Lipid composition: a “key factor” for the rational manipulation of the liposome–protein corona by liposome design†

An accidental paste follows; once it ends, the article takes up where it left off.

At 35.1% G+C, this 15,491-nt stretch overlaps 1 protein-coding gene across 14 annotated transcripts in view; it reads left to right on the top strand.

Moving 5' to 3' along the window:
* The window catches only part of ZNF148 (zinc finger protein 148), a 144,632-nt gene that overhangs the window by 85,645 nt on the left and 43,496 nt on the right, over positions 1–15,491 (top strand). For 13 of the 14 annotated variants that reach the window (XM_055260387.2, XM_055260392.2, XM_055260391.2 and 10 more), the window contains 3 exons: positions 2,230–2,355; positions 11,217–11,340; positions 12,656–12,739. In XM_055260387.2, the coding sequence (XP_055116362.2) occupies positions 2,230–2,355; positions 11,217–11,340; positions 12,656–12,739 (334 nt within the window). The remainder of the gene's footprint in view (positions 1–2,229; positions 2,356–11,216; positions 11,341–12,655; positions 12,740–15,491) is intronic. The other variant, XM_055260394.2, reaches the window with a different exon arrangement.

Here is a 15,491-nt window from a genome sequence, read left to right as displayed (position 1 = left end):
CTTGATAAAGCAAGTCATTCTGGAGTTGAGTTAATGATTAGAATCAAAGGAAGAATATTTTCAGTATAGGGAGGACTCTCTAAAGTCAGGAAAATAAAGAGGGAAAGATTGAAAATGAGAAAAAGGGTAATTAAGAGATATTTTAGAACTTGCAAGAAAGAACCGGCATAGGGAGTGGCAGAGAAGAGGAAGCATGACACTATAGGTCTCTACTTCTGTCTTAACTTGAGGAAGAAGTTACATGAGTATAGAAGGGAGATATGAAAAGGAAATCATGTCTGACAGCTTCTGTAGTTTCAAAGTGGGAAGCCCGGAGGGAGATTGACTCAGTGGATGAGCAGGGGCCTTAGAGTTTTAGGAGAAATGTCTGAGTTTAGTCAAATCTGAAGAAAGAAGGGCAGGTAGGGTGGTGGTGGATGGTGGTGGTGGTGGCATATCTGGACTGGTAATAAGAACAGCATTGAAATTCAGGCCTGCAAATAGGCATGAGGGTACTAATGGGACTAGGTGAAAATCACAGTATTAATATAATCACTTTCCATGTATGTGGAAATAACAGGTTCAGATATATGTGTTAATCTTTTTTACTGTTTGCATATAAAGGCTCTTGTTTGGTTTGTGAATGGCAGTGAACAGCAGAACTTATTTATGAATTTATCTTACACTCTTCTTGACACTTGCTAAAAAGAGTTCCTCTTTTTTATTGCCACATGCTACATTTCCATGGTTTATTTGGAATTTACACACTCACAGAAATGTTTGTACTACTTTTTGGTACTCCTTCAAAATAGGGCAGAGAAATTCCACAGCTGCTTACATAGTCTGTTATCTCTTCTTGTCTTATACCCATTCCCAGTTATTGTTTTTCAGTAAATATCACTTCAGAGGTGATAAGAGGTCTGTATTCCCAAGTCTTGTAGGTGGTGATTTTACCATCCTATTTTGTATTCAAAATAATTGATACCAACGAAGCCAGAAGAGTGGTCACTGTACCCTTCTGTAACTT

When liposomes are exposed to biological fluids, a dynamic coating of proteins immediately covers them. Similarly to the aura of plasma surrounding the Sun, plasma proteins are thought of as establishing an aura that surrounds each liposome, hence the phenomenon was dubbed ‘protein corona’. This natural functionalization includes proteins engaged from the blood that can interact with receptors (over)expressed on the plasma membrane of target cells, thus targeting the liposomes to their final destination. Exploiting the liposome–protein corona for targeting has the potential to revolutionize the treatment of many disorders and requires a deep understanding of the factors shaping the corona. Following incubation with human plasma (HP), here we manipulated this corona by using six liposomal formulations with systematic changes in lipid composition. The lipids we employed are among the most frequently used lipid species for drug and gene delivery applications in vitro and in vivo. The six liposome–protein coronas were thoroughly characterized by synchrotron small angle X-ray scattering, dynamic light scattering, zeta-potential and nanoliquid-chromatography tandem mass spectrometry experiments. We identified general principles shaping the liposome–protein corona and established clear-cut relationships between lipid species and classes of plasma proteins. This knowledge sets the basis for a rational manipulation of the protein corona for targeted drug delivery by liposome design.